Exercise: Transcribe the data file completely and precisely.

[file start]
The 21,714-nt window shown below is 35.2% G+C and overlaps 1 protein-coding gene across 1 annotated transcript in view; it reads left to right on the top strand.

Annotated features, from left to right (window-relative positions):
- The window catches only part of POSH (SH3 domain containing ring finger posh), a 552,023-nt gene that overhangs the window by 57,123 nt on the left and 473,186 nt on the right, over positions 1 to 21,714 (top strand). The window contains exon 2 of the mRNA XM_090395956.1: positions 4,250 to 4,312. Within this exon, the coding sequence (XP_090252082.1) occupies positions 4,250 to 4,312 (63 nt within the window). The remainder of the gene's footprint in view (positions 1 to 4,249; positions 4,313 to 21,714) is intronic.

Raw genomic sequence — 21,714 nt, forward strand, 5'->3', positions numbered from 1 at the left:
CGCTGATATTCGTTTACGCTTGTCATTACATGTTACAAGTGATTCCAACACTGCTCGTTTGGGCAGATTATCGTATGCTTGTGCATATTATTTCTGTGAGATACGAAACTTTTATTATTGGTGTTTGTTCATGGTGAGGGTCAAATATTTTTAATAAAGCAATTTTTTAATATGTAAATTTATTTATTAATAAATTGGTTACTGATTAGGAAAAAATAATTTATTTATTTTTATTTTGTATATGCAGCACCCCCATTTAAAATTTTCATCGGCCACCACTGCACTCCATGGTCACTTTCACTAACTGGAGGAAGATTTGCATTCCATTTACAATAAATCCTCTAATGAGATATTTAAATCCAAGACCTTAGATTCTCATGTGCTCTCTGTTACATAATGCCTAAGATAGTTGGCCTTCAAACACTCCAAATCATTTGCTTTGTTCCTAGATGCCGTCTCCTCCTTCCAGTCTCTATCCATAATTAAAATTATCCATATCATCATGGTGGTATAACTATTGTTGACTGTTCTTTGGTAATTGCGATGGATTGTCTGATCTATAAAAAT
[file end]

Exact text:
The 21,714-nt window shown below is 35.2% G+C and overlaps 1 protein-coding gene across 1 annotated transcript in view; it reads left to right on the top strand.

Annotated features, from left to right (window-relative positions):
- The window catches only part of POSH (SH3 domain containing ring finger posh), a 552,023-nt gene that overhangs the window by 57,123 nt on the left and 473,186 nt on the right, over positions 1 to 21,714 (top strand). The window contains exon 2 of the mRNA XM_090395956.1: positions 4,250 to 4,312. Within this exon, the coding sequence (XP_090252082.1) occupies positions 4,250 to 4,312 (63 nt within the window). The remainder of the gene's footprint in view (positions 1 to 4,249; positions 4,313 to 21,714) is intronic.

Raw genomic sequence — 21,714 nt, forward strand, 5'->3', positions numbered from 1 at the left:
CGCTGATATTCGTTTACGCTTGTCATTACATGTTACAAGTGATTCCAACACTGCTCGTTTGGGCAGATTATCGTATGCTTGTGCATATTATTTCTGTGAGATACGAAACTTTTATTATTGGTGTTTGTTCATGGTGAGGGTCAAATATTTTTAATAAAGCAATTTTTTAATATGTAAATTTATTTATTAATAAATTGGTTACTGATTAGGAAAAAATAATTTATTTATTTTTATTTTGTATATGCAGCACCCCCATTTAAAATTTTCATCGGCCACCACTGCACTCCATGGTCACTTTCACTAACTGGAGGAAGATTTGCATTCCATTTACAATAAATCCTCTAATGAGATATTTAAATCCAAGACCTTAGATTCTCATGTGCTCTCTGTTACATAATGCCTAAGATAGTTGGCCTTCAAACACTCCAAATCATTTGCTTTGTTCCTAGATGCCGTCTCCTCCTTCCAGTCTCTATCCATAATTAAAATTATCCATATCATCATGGTGGTATAACTATTGTTGACTGTTCTTTGGTAATTGCGATGGATTGTCTGATCTATAAAAAT